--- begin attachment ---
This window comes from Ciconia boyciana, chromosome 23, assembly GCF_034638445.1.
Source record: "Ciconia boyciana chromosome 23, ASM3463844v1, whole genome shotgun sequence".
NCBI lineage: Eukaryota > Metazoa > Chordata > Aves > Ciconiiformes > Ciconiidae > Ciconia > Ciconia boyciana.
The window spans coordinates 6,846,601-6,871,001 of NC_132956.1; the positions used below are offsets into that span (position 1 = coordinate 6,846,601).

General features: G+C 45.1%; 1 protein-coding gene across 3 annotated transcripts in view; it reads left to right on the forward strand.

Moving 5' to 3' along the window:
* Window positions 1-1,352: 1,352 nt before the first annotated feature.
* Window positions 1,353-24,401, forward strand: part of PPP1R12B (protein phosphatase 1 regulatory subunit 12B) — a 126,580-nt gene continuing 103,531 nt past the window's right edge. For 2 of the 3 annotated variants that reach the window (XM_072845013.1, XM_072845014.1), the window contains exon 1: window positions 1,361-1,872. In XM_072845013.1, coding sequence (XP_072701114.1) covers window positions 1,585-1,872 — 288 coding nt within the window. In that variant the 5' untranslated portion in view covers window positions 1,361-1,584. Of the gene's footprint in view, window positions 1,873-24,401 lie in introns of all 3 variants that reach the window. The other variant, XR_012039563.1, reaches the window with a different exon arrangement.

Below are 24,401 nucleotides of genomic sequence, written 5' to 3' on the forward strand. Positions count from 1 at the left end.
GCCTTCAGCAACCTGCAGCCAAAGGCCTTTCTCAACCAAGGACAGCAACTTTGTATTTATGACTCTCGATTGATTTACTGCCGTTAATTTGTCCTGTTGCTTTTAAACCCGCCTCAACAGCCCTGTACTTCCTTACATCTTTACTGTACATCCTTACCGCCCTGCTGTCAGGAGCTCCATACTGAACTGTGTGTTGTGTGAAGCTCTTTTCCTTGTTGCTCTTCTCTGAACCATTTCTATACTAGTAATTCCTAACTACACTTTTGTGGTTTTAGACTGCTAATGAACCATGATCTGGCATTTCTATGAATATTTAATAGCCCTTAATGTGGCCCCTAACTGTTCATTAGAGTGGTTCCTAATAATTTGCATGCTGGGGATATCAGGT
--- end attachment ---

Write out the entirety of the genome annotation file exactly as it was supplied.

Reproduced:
This window comes from Ciconia boyciana, chromosome 23, assembly GCF_034638445.1.
Source record: "Ciconia boyciana chromosome 23, ASM3463844v1, whole genome shotgun sequence".
NCBI lineage: Eukaryota > Metazoa > Chordata > Aves > Ciconiiformes > Ciconiidae > Ciconia > Ciconia boyciana.
The window spans coordinates 6,846,601-6,871,001 of NC_132956.1; the positions used below are offsets into that span (position 1 = coordinate 6,846,601).

General features: G+C 45.1%; 1 protein-coding gene across 3 annotated transcripts in view; it reads left to right on the forward strand.

Moving 5' to 3' along the window:
* Window positions 1-1,352: 1,352 nt before the first annotated feature.
* Window positions 1,353-24,401, forward strand: part of PPP1R12B (protein phosphatase 1 regulatory subunit 12B) — a 126,580-nt gene continuing 103,531 nt past the window's right edge. For 2 of the 3 annotated variants that reach the window (XM_072845013.1, XM_072845014.1), the window contains exon 1: window positions 1,361-1,872. In XM_072845013.1, coding sequence (XP_072701114.1) covers window positions 1,585-1,872 — 288 coding nt within the window. In that variant the 5' untranslated portion in view covers window positions 1,361-1,584. Of the gene's footprint in view, window positions 1,873-24,401 lie in introns of all 3 variants that reach the window. The other variant, XR_012039563.1, reaches the window with a different exon arrangement.

Below are 24,401 nucleotides of genomic sequence, written 5' to 3' on the forward strand. Positions count from 1 at the left end.
GCCTTCAGCAACCTGCAGCCAAAGGCCTTTCTCAACCAAGGACAGCAACTTTGTATTTATGACTCTCGATTGATTTACTGCCGTTAATTTGTCCTGTTGCTTTTAAACCCGCCTCAACAGCCCTGTACTTCCTTACATCTTTACTGTACATCCTTACCGCCCTGCTGTCAGGAGCTCCATACTGAACTGTGTGTTGTGTGAAGCTCTTTTCCTTGTTGCTCTTCTCTGAACCATTTCTATACTAGTAATTCCTAACTACACTTTTGTGGTTTTAGACTGCTAATGAACCATGATCTGGCATTTCTATGAATATTTAATAGCCCTTAATGTGGCCCCTAACTGTTCATTAGAGTGGTTCCTAATAATTTGCATGCTGGGGATATCAGGT